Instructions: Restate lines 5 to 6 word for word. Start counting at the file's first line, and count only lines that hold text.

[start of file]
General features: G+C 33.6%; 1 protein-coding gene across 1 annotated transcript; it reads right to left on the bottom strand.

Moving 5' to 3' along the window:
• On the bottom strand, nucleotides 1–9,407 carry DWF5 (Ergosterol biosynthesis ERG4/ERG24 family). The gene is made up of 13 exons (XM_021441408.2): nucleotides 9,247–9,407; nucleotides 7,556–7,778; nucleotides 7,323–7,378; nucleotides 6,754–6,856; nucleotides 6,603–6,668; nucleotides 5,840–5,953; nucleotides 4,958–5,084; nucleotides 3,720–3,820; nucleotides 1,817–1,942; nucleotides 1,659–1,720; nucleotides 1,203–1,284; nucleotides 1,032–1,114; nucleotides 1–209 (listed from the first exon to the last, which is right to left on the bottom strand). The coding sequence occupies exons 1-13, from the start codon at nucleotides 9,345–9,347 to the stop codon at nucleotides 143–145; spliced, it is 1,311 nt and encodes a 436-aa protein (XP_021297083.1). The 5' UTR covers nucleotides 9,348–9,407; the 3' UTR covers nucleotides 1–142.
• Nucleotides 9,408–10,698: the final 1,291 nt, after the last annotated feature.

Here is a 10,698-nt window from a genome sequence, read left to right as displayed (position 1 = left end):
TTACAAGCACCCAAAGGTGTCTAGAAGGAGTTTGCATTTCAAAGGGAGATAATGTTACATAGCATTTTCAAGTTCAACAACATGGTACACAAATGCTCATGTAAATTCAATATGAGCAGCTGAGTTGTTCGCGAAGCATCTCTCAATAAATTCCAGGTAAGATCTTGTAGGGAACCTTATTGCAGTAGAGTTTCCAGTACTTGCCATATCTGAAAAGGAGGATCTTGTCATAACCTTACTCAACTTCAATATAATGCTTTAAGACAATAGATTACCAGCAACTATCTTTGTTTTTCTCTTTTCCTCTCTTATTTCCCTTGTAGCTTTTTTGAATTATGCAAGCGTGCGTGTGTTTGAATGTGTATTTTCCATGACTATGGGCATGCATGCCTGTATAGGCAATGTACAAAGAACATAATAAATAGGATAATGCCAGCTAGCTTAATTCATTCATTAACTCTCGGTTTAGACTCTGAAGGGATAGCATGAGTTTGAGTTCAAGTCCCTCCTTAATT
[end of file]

Here is a 10,698-nt window from a genome sequence, read left to right as displayed (position 1 = left end):
TTACAAGCACCCAAAGGTGTCTAGAAGGAGTTTGCATTTCAAAGGGAGATAATGTTACATAGCATTTTCAAGTTCAACAACATGGTACACAAATGCTCATGTAAATTCAATATGAGCAGCTGAGTTGTTCGCGAAGCATCTCTCAATAAATTCCAGGTAAGATCTTGTAGGGAACCTTATTGCAGTAGAGTTTCCAGTACTTGCCATATCTGAAAAGGAGGATCTTGTCATAACCTTACTCAACTTCAATATAATGCTTTAAGACAATAGATTACCAGCAACTATCTTTGTTTTTCTCTTTTCCTCTCTTATTTCCCTTGTAGCTTTTTTGAATTATGCAAGCGTGCGTGTGTTTGAATGTGTATTTTCCATGACTATGGGCATGCATGCCTGTATAGGCAATGTACAAAGAACATAATAAATAGGATAATGCCAGCTAGCTTAATTCATTCATTAACTCTCGGTTTAGACTCTGAAGGGATAGCATGAGTTTGAGTTCAAGTCCCTCCTTAATT